Occult hepatitis B virus infection (OBI) is characterized by the presence of HBV DNA in the liver tissue or

in the serum of HBsAg negative individuals. Although OBI was detected frequently in patients with chronic hepatitis C,

the clinical implication of this co-infection is still not fully clarified. The aim of the present study was to assess the

prevalence and the possible clinical impact of occult HBV infection in patients with chronic hepatitis C. A total of 60

chronic HCV patients who were HBsAg negative, were enrolled into the study. Serum samples from the studied

patients were tested for the presence of anti-HBs and total anti-HBc antibodies by ELISA technique and HBV DNA by

real time PCR assay. The results showed that 8 (13.3%) patients were HBV DNA positive; 6 (75%) patients were anti-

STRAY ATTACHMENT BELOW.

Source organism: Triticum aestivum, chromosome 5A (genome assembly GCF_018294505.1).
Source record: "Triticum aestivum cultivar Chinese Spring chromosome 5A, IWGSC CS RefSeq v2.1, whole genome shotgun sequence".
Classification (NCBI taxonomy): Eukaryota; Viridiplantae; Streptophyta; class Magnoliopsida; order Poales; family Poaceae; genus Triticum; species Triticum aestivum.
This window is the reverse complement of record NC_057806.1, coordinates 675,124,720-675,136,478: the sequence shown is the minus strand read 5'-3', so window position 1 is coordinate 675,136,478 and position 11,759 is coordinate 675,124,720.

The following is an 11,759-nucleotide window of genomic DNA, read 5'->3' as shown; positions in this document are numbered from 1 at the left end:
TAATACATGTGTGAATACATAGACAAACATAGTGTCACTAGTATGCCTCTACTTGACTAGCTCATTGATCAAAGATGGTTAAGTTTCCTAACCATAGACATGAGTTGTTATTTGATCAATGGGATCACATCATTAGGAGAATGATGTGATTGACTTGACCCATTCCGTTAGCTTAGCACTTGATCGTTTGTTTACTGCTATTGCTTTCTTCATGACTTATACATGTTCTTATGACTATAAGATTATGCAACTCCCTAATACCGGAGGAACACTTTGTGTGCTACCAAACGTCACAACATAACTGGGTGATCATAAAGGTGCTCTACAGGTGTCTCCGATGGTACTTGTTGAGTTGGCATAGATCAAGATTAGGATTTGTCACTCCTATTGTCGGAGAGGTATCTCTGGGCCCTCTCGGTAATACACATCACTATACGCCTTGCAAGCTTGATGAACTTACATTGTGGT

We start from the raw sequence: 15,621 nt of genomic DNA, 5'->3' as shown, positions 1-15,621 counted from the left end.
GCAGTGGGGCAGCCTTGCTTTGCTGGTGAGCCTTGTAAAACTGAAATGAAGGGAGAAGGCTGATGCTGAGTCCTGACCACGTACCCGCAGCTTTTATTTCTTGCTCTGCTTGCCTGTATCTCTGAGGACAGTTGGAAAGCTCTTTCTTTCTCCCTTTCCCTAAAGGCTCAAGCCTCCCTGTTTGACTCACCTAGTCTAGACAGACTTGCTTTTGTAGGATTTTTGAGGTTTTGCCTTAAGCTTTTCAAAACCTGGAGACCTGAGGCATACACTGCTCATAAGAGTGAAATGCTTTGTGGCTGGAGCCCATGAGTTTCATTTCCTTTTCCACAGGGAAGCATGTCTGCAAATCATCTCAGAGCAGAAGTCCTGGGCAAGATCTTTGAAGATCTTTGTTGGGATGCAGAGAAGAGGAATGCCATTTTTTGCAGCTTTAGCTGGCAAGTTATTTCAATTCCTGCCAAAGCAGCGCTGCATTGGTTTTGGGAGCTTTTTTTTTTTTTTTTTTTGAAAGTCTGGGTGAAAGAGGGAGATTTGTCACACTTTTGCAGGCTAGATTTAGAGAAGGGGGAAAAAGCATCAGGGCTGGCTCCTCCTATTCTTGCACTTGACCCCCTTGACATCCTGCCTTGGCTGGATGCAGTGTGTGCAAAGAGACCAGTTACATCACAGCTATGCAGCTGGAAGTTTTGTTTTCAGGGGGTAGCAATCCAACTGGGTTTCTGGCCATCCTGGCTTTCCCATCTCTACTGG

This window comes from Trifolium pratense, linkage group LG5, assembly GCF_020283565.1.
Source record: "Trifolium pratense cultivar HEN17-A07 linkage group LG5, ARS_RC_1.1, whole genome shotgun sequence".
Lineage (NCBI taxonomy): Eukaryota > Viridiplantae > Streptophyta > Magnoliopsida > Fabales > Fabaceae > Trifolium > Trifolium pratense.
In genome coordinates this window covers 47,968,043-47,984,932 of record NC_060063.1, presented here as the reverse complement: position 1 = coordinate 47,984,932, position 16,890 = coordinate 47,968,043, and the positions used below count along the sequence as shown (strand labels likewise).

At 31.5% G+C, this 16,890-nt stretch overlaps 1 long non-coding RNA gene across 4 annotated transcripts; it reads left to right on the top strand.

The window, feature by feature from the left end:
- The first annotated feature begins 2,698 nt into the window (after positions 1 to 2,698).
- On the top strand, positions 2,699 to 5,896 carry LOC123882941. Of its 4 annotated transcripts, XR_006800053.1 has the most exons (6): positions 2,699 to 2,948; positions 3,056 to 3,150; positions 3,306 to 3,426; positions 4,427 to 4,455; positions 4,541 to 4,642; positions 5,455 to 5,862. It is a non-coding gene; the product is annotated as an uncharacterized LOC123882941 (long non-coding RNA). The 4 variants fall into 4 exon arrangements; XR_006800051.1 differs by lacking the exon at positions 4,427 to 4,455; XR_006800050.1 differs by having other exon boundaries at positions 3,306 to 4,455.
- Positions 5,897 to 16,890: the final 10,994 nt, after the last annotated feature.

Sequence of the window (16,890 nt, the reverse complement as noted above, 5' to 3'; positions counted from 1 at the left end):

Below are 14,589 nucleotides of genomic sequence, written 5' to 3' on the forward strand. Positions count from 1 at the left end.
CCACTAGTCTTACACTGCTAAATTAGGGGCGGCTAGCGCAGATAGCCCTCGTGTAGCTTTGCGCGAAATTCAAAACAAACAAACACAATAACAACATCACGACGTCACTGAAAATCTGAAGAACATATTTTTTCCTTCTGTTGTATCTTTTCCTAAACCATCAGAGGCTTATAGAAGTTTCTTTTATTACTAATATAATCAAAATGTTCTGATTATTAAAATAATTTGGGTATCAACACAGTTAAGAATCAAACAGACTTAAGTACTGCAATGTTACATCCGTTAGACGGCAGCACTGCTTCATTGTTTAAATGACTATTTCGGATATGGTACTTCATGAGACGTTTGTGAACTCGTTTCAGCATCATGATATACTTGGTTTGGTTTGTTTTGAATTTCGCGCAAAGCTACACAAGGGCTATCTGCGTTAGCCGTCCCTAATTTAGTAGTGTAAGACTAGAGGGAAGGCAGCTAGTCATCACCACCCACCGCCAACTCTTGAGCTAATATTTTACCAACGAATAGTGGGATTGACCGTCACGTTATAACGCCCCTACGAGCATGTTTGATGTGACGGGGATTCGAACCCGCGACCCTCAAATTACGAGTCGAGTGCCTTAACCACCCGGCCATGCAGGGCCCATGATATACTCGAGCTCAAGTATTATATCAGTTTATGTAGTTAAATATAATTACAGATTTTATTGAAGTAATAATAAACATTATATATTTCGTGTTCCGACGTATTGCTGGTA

HBc positive while 3 patients (37.5%) were anti-HBs positive. There was no significant difference between chronic

HCV patients with or without HBV DNA in duration of infection, ALT level, histological score or HCV viral load. In

conclusion, a considerable proportion of patients with chronic hepatitis C had occult HBV infection. Occult HBV

infection was significantly higher among anti-HBc positive patients. Occult HBV infection did not seem to modify the

progression of chronic HCV-related liver disease.